Small pocket of Wind Slab with serious consequence
Mt. Rogers North, Rogers Pass Glacier National Park
Mark Herbison , Tuesday 12th April, 2022 12:20PM
For those of you that are still in spring skiing mode (conditions are fantastic btw), I had a close call yesterday I would like to share while ascending out of the North side of Mt. Rogers through the heavily crevassed glacier and serac bands.
It's long, so read on at your own peril...
From valley bottom, leaving the Hermit parking lot, travel was fast on the crust surface to ~2100m (crampons are nice) where the first bit of soft snow was encounter. The East winds (not common in this area) were gusting strong along the ridge tops and swirling about on the Swiss Glacier, sending plums of snow into the atmosphere. From this sight, I was doubtful of reasonable ski conditions on the North side and was actually ready to call it a day and have a nap in the sun. Alas, we decided to continue a bit higher to assess conditions, because 'you don't know until you go'. Thankfully we did, as we found ideal conditions (boot top pow) ascending the South Face of Mt. Rogers and the East winds seemed to taper off slightly, gusts becoming less frequent.
Standing on the top of Mt Rogers and peering down the North side, I couldn't help but feel the excitement grow, we were actually going to make this happen, conditions are good!
And they were, skiing mid boot, soft wind pressed snow down the steep North side, weaving through the bergschrund, crevasses and ice bulges to the basin below in two pitches. A size 1 wind slab was triggered near the bottom on the run next to a crevasse, 20cm deep, 5m wide and running 100m into the basin. The crew was stoked!
Ready to ascend we were faced with steep terrain and two serac ice falls. We opted to tackle the weakness between the two ice falls, through steep broken bulges of ice, taking note of the down flow winds regularly transporting available snow over its rolls. We used a combination of skinning and boot-packing to navigate the terrain, transitioning several times. The snowpack was 3m+ on average with 20cm of ski penetration. I was setting the track in 30+ degree, broken terrain with open crevasses and one of the ice falls below. We were in high consequence terrain with little room for error.
Unroped and spaced out I was about to stop and regroup on a small bench before setting the track across a steep open slope below an ice bulge when I found myself facing downhill, blocks of snow breaking up at my skis, looking down at an open crevasse 15m below. I spun, pancaked myself onto the blocky slab and dug my claws into the bed surface below with the hopes of not finding out what the bottom of that crevasse looked like...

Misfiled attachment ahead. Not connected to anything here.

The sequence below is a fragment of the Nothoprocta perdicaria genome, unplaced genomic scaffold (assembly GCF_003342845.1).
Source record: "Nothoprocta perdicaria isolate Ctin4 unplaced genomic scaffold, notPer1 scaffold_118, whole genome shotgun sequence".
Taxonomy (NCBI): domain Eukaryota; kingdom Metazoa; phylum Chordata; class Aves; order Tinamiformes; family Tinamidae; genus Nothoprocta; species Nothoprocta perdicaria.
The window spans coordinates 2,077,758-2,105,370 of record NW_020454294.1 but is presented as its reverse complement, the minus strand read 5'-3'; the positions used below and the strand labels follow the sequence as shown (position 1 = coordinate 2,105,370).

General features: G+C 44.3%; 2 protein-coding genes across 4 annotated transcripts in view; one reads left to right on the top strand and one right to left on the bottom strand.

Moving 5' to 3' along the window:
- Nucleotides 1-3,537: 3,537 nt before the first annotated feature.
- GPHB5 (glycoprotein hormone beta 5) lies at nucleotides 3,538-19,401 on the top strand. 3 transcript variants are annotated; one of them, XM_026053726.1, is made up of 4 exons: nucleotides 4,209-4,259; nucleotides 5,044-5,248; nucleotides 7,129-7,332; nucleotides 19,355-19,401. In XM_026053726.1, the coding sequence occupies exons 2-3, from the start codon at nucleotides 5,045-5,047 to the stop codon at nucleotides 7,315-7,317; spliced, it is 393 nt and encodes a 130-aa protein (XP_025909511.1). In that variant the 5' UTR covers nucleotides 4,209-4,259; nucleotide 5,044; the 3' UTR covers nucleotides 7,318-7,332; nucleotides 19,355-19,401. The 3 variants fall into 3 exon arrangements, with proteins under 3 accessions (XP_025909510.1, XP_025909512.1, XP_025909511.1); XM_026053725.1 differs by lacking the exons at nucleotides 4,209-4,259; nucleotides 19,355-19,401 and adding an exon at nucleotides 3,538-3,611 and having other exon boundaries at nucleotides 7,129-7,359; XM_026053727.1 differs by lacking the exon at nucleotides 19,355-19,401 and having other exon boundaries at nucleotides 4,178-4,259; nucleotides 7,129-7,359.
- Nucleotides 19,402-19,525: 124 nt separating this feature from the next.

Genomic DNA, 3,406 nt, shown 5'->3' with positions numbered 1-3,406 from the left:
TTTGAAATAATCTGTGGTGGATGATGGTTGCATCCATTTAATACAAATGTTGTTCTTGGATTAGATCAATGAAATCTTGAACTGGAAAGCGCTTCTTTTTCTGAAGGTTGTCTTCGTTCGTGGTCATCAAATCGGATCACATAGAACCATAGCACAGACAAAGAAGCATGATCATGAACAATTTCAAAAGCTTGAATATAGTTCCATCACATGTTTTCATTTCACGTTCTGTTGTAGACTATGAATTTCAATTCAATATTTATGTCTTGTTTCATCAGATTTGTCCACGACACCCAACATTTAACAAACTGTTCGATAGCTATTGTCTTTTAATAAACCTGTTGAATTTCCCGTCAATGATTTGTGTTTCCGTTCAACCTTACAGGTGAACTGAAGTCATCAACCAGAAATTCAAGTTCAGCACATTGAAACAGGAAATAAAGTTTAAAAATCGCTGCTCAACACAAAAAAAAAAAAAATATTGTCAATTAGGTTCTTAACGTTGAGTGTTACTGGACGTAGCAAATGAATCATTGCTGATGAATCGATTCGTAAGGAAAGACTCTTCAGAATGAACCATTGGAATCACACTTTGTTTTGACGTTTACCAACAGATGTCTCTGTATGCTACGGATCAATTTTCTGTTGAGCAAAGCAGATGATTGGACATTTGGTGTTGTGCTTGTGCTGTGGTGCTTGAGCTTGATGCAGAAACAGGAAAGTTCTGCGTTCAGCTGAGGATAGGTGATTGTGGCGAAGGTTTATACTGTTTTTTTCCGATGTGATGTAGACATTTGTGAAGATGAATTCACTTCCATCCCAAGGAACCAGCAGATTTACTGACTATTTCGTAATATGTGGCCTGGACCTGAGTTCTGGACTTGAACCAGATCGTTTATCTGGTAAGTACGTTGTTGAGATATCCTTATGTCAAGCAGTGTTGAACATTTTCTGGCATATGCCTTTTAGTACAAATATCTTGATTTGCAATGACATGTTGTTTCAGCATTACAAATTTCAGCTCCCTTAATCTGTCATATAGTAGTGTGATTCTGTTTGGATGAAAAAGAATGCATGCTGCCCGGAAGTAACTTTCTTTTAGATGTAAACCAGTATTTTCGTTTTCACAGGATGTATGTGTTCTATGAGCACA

The slab was 5-50cm deep, 20m wide and ran ~70m. The main debris flow aired over the ice fall (10-15m in height) below. My side of the debris disappeared into the crevasse below, I remained on the bed surface, gripped. The remainder of the crew was not involved.
I was shaken but okay, one of my partners took over and led us the rest of the way through the terrain, choosing the line carefully and using ice screws and slings for protection where needed.
This experience served as a good reminder that even in periods of Low Avalanche Hazard and great spring skiing conditions, even a small avalanche could have serious consequences in the 'right' terrain feature. We anticipated pockets of slab to be forming from the winds transporting snow down the, well filled in, glacier and for this reason we remained unroped. By entering high consequence, technical terrain features like this, one assumes a higher level of risk than normal, the likely hood of an incident increases, the room for error narrows and you rely on your experience, judgement and partners to move quickly and safely through the hazards. By nothing more than luck I was only on the edge of the debris flow and not in its center, where I intended to go next...
Choose your partners appropriately, get the necessary training and experience, carry the right equipment, check weather and avalanche conditions regularly and do not be afraid to turn around, the line will, almost certainly, will be there next time.
Enjoy the remainder of the ski season, whenever that may finish for you!
Parks Canada Mountain Rescue and Avalanche Control / Forecaster
IFMGA / ACMG Mtn Guide
Source: Mountain Conditions